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Comment: They don't really mean what they are saying.... (Score 1) 220

by mark-t (#47762277) Attached to: Comcast Tells Government That Its Data Caps Aren't Actually "Data Caps"
"...customers will have the ability to buy as much data as they want"

Because taken at face value, that comment means that they should be offering customers as much money as they need to get all of the data that their customers want. After all, if a customer don't have enough money to pay for it, then they don't really have the ability to buy it, do they?

Comment: Reasonably, how long would a solar eclipse last? (Score 2) 45

I can easily envisiion a situation where an entire moon is plunged into shadow as it orbits a gas giant. This would, I presume, cause temperatures to fall for the duration of the eclipse, and if it lasted too long, I can imagine that such a regular occurrence would likely make the moon inhospitable to life as we know it, even if it is the right distance from the sun to support liquid water, and even if it had an appropriate gravitational pull and atmosphere.

Comment: Re:Steering wheels are nice, but... (Score 1) 442

by mark-t (#47760201) Attached to: California DMV Told Google Cars Still Need Steering Wheels
Yes... so there would have to be a statistically measurable difference between accident rates from people who have automated cars vs people who drive them manually. This will take quite a long time for enough data to be collected to have statistical significance with respect to the actual number of automobiles that are on the road.

Comment: Re:Legislating Technology (Score 1) 223

by mark-t (#47758797) Attached to: California Passes Law Mandating Smartphone Kill Switch
That's only applicable if the key is the same for each and every device. The key itself can still be set uniquely for each device, and put into an eeprom circuit that is built into the device's hardware, and not changeable simply by swapping out any IC's that would not also amount to basically swapping out the entire innards of the phone. In the end, the only useful component of such a bricked phone would be its casing... making theft unprofitable, and when it's common enough, hopefully discouraging such theft from occurring in the first place.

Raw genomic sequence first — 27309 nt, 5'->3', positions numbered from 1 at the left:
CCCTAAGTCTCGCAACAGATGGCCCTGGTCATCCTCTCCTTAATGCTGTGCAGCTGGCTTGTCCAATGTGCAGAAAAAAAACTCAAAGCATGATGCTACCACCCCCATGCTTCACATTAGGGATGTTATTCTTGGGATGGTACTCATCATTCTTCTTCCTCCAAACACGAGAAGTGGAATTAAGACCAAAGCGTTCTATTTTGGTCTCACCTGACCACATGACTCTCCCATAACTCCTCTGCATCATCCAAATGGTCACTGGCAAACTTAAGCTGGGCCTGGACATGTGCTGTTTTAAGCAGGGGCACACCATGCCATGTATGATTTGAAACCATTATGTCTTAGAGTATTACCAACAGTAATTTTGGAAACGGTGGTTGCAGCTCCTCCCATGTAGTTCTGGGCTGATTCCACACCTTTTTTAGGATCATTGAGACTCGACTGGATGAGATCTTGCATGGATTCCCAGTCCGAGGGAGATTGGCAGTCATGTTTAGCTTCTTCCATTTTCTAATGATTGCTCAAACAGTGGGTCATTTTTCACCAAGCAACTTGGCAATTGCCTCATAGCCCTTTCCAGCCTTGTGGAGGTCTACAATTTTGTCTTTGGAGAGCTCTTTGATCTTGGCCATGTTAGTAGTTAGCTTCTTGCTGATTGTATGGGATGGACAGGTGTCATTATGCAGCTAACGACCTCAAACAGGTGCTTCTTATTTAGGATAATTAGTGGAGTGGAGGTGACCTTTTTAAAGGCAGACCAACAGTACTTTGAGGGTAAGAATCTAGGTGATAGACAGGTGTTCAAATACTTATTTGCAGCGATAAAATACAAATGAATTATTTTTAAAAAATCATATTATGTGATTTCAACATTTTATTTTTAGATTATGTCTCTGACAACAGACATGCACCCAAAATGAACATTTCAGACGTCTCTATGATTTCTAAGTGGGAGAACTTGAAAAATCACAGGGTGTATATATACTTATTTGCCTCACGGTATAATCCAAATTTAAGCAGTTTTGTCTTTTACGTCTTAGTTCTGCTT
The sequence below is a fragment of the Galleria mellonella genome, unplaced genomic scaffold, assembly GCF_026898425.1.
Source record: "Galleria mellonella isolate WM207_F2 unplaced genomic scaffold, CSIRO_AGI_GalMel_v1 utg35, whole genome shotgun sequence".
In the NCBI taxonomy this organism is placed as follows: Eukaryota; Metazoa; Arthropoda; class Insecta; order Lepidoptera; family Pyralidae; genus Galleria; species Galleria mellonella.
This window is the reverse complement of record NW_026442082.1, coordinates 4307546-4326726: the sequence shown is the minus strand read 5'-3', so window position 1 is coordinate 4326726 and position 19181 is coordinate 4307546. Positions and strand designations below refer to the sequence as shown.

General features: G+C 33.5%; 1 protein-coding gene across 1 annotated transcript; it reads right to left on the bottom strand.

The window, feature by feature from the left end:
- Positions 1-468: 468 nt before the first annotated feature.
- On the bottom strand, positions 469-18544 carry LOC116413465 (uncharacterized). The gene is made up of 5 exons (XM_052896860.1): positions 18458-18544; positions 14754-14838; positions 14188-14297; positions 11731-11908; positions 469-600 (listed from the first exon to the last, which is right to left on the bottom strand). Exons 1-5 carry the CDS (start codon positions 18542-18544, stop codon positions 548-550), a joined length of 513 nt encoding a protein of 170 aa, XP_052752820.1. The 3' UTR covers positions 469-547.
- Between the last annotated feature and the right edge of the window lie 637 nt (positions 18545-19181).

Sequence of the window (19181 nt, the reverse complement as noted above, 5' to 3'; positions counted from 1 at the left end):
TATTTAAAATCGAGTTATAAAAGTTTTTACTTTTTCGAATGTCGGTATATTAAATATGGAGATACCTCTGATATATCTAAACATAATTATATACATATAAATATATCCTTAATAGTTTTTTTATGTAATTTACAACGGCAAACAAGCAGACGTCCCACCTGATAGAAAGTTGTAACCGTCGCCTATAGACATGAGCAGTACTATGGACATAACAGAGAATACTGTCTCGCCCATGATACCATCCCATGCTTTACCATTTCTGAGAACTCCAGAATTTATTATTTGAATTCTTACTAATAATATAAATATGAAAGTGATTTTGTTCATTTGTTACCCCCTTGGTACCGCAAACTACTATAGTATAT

Comment: Re:Legislating Technology (Score 1) 223

by mark-t (#47757775) Attached to: California Passes Law Mandating Smartphone Kill Switch

Unless there's a hardware component (say a physical key you need to insert into a slot on the side of the phone) ....

What about having to physically enter a passcode on the device's keypad? The locking itself can be in software, but that locking software can easily be hardcoded onto the silicon, and not something you can bypass with any software technique.

Comment: Re:Who cares? (Score 1) 223

by mark-t (#47756781) Attached to: California Passes Law Mandating Smartphone Kill Switch
The Android app does not lock the phone, it erases it. The phone itself would still be usable once you replace the sim card. The point of the law is to make the theft of protected cell phones unprofitable by requiring that the functionality be embedded into the device itself, and make the phone unusable for anything beyond making an emergency call, or using the keypad to enter in the appropriate unlock code.

Comment: Re:Legislating Technology (Score 1) 223

by mark-t (#47756593) Attached to: California Passes Law Mandating Smartphone Kill Switch

I'm sure competent hackers will immediately find ways around this stupid "Kill Switch" idea.

I would assume that reversal requires physical access to the phone, and also the manual entry of the correct password into the device itself, the password being one that is created by the user (initially randomized at manufacture, the default code for it being on a small slip of paper that comes with the phone when you buy it brand new). Since each password attempt would have to be manually entered, there is no viable way to expedite cracking such a phone, and I would imagine that most people even trying to do so would probably quickly abandon the attempt. And if the point of the law is to simply make theft of cell phones unprofitable, I think it would probably succeed.

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